said Kazarinoff. Insufficient, counsel-
ing facilities are no service.
problem in the overall registration
scheme. While it theoretically eases
the load in scheduling' and course
planning, many students are unable to
make up their minds as to what cours-
es they want to take six months later.
Thus the lines to see counselors, the
premium on drop-add slips, and the
push to get into the few sections re-
opened during registration for courses
closed during pre-registration.
Zimmerman points out that students
could be assured of a place in any
course and that registration could be,
handled efficiently using a summer
mailing. But such a revised system
would take the "flexibility" out of cur-
rent procedures. Drops and adds would
have to be fewer and students would
not be able to choose the time at which
they were to take a class.
UNDERSTANDABLY, registering 35,-
000 students can be a real ordeal.
But, it is painfully obvious that the
University's registration procedure is
not a paradigm of efficiency. If the
most bureaucratic of all agencies-the
U.S. Army-were to induct soldiers
te finesse that the University
registers students, escalation in Viet-
nam would be out of the question.

4 l
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"Yes, but what do you think caused the riots,?"

IlkM ix I a~
I 4


N" HO Lli> STI



FEW SUMMERS in memory have had the explosive significance
of these past several months. As the smoke settles in American
cities, the sands drift over deserted tanks in the Sinai Peninsula,
and the Monsoon season begins again in Vietnam, it seems a
strangely different world than the one we viewed at the end of
the winter term.
It was a busy summer for newsmen. munitions-makers, fire
fighters, and government officials. Uncle Sam sunk deeper into the
Asian quagmire as the bombing of North Vietnam was expanded
and another 50,000 men were sent across the Pacific. Meanwhile,
the U.S. maintained an official "neutrality" in the six-day Arab-
Israeli war. And as Americans sighed relief that Uncle Sam averted
involvement in another world trouble spot, the nation was rocked
by the bloodiest series of internal disorders since the Civil War.
The misery and destruction wrought by the three wars was
accompanied by a sense of awareness. A record number of Amer-
icans expressed disenchantment over the war in Vietnam, which
was becoming costlier in men (over 12,000 dead so far) and money
(about $30 billion per year). And the chorus of disapproval gained
surprising new voices such as Bishop Fulton J. Sheen' and Sen.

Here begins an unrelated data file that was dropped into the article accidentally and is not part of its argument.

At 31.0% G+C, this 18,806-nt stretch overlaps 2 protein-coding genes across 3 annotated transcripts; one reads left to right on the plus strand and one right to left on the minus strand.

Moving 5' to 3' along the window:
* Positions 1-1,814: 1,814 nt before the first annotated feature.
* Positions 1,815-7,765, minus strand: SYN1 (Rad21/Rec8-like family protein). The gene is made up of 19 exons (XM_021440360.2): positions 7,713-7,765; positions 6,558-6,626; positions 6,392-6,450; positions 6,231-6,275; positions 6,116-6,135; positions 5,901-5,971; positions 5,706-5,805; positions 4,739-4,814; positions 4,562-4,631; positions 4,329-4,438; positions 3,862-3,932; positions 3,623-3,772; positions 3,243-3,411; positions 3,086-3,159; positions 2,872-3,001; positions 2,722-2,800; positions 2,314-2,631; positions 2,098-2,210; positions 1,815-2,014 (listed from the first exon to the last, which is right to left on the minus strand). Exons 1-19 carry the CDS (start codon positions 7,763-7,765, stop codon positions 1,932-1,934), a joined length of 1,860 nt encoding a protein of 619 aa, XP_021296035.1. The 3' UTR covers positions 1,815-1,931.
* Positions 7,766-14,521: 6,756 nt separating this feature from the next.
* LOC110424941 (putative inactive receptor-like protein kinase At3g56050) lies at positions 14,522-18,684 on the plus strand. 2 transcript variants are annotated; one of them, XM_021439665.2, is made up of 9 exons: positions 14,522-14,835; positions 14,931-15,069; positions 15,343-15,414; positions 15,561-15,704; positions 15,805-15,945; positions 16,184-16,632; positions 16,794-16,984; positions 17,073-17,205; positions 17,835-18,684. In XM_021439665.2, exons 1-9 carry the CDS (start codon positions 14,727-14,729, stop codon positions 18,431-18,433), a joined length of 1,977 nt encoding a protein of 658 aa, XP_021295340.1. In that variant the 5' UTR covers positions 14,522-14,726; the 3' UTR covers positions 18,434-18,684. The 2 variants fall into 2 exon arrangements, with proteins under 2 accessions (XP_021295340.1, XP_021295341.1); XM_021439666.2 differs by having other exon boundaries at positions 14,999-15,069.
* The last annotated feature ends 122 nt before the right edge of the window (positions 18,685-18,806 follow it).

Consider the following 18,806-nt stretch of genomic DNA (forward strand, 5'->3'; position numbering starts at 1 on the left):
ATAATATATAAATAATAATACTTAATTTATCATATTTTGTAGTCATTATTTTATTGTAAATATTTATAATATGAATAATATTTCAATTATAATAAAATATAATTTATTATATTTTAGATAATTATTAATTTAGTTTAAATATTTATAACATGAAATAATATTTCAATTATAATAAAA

Frank Lausche of Ohio.
It was that other war, the disorder in America's beleaguered
urban centers, that provided an opportunity for many to reappraise
the nation's aims and values. Th word "priorities" became in-
"I Don't Unidershand F- Why Can't They
Behave As If They had Good Educations,
Good Housig And Good Jobs?"
WI u.~-j ' r &

i {


"Well, I say we can't finance both the great
proletarian cultural revolution and the Vietnam
war at the same tine . . ?


ceasingly important, and people began to wonder if we should spend
so much money around the globe when our own 'society was ripping
apart along an ugly color line,.
And the third war, the brutal Arab-Israeli clash, made us
aware that perhaps the United States and the Soviet Union don't
have all the power they thought they did in 'controlling smaller
nations. And it demonstrated that wars, as conclusive as they may
be upon the battlefield, do not resolve issues that transcend the
barbed wire borders. The powder keg is still in the Middle East;
its fuse appears to have been only dampened till the arms and the
proper timing reappear.
With all these world-shaking events, many of us will still
remember the summer by its sunshine-or lack 'of; .the golf and
the tennis and the swimming; the books we read (who didn't read
"Valley of the Dolls"?) and the books we meant to read but never
quite got to. And, of course, it was a summer of hard work so you
could return to school (only to find your earnings cleverly wasted
away with another painful tuition increase).
On the personal level, it might have been just another eventful
summer. But in Saigon and Hanoi, in Newark and Detroit, in Cairo
and Jerusalem, the memories of this summer will not be quickly
Editorial Director

Managing Editor

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sir WCJV0000